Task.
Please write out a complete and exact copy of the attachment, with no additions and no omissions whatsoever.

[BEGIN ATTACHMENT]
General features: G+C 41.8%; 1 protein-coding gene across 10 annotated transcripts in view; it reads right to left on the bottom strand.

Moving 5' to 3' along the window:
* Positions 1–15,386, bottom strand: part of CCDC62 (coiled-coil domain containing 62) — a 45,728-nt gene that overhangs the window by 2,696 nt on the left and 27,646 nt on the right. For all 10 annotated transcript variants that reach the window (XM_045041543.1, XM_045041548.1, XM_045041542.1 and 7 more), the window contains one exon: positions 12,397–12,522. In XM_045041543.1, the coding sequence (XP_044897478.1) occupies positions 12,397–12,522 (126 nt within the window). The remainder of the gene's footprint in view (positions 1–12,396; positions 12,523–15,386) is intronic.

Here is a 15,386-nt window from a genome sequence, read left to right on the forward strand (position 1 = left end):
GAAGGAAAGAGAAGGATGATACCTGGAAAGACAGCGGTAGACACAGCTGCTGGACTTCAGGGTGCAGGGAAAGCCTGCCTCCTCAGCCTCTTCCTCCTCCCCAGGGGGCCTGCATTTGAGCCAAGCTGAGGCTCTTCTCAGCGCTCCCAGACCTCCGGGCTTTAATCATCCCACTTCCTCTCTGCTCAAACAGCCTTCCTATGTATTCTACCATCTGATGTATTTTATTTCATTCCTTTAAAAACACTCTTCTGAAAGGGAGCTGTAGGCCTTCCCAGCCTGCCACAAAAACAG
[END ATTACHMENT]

General features: G+C 41.8%; 1 protein-coding gene across 10 annotated transcripts in view; it reads right to left on the bottom strand.

Moving 5' to 3' along the window:
* Positions 1–15,386, bottom strand: part of CCDC62 (coiled-coil domain containing 62) — a 45,728-nt gene that overhangs the window by 2,696 nt on the left and 27,646 nt on the right. For all 10 annotated transcript variants that reach the window (XM_045041543.1, XM_045041548.1, XM_045041542.1 and 7 more), the window contains one exon: positions 12,397–12,522. In XM_045041543.1, the coding sequence (XP_044897478.1) occupies positions 12,397–12,522 (126 nt within the window). The remainder of the gene's footprint in view (positions 1–12,396; positions 12,523–15,386) is intronic.

Here is a 15,386-nt window from a genome sequence, read left to right on the forward strand (position 1 = left end):
GAAGGAAAGAGAAGGATGATACCTGGAAAGACAGCGGTAGACACAGCTGCTGGACTTCAGGGTGCAGGGAAAGCCTGCCTCCTCAGCCTCTTCCTCCTCCCCAGGGGGCCTGCATTTGAGCCAAGCTGAGGCTCTTCTCAGCGCTCCCAGACCTCCGGGCTTTAATCATCCCACTTCCTCTCTGCTCAAACAGCCTTCCTATGTATTCTACCATCTGATGTATTTTATTTCATTCCTTTAAAAACACTCTTCTGAAAGGGAGCTGTAGGCCTTCCCAGCCTGCCACAAAAACAG